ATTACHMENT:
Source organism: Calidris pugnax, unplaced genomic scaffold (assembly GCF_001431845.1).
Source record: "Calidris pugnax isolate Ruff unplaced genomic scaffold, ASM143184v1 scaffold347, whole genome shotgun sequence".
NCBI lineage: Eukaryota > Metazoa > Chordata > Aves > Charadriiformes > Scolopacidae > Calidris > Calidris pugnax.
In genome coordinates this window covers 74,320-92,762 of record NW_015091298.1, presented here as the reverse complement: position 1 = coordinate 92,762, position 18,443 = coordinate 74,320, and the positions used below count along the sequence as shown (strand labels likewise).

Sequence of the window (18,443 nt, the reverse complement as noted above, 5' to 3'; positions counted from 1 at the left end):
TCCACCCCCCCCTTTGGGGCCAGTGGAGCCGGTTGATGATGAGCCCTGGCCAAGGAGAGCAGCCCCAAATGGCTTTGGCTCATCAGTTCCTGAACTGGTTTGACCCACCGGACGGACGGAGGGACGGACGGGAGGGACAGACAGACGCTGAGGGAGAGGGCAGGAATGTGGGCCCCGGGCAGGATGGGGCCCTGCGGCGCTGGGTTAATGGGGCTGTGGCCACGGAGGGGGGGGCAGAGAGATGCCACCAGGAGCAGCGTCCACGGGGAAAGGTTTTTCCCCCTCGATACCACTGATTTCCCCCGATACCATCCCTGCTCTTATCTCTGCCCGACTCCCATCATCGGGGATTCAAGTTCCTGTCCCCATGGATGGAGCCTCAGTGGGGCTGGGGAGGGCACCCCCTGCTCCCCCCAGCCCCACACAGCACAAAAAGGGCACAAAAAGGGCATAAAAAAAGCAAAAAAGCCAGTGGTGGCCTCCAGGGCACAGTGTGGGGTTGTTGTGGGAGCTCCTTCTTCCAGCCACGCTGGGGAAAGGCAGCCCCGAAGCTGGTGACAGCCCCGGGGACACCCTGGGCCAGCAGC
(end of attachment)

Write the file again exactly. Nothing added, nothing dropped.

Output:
Source organism: Calidris pugnax, unplaced genomic scaffold (assembly GCF_001431845.1).
Source record: "Calidris pugnax isolate Ruff unplaced genomic scaffold, ASM143184v1 scaffold347, whole genome shotgun sequence".
NCBI lineage: Eukaryota > Metazoa > Chordata > Aves > Charadriiformes > Scolopacidae > Calidris > Calidris pugnax.
In genome coordinates this window covers 74,320-92,762 of record NW_015091298.1, presented here as the reverse complement: position 1 = coordinate 92,762, position 18,443 = coordinate 74,320, and the positions used below count along the sequence as shown (strand labels likewise).

Sequence of the window (18,443 nt, the reverse complement as noted above, 5' to 3'; positions counted from 1 at the left end):
TCCACCCCCCCCTTTGGGGCCAGTGGAGCCGGTTGATGATGAGCCCTGGCCAAGGAGAGCAGCCCCAAATGGCTTTGGCTCATCAGTTCCTGAACTGGTTTGACCCACCGGACGGACGGAGGGACGGACGGGAGGGACAGACAGACGCTGAGGGAGAGGGCAGGAATGTGGGCCCCGGGCAGGATGGGGCCCTGCGGCGCTGGGTTAATGGGGCTGTGGCCACGGAGGGGGGGGCAGAGAGATGCCACCAGGAGCAGCGTCCACGGGGAAAGGTTTTTCCCCCTCGATACCACTGATTTCCCCCGATACCATCCCTGCTCTTATCTCTGCCCGACTCCCATCATCGGGGATTCAAGTTCCTGTCCCCATGGATGGAGCCTCAGTGGGGCTGGGGAGGGCACCCCCTGCTCCCCCCAGCCCCACACAGCACAAAAAGGGCACAAAAAGGGCATAAAAAAAGCAAAAAAGCCAGTGGTGGCCTCCAGGGCACAGTGTGGGGTTGTTGTGGGAGCTCCTTCTTCCAGCCACGCTGGGGAAAGGCAGCCCCGAAGCTGGTGACAGCCCCGGGGACACCCTGGGCCAGCAGC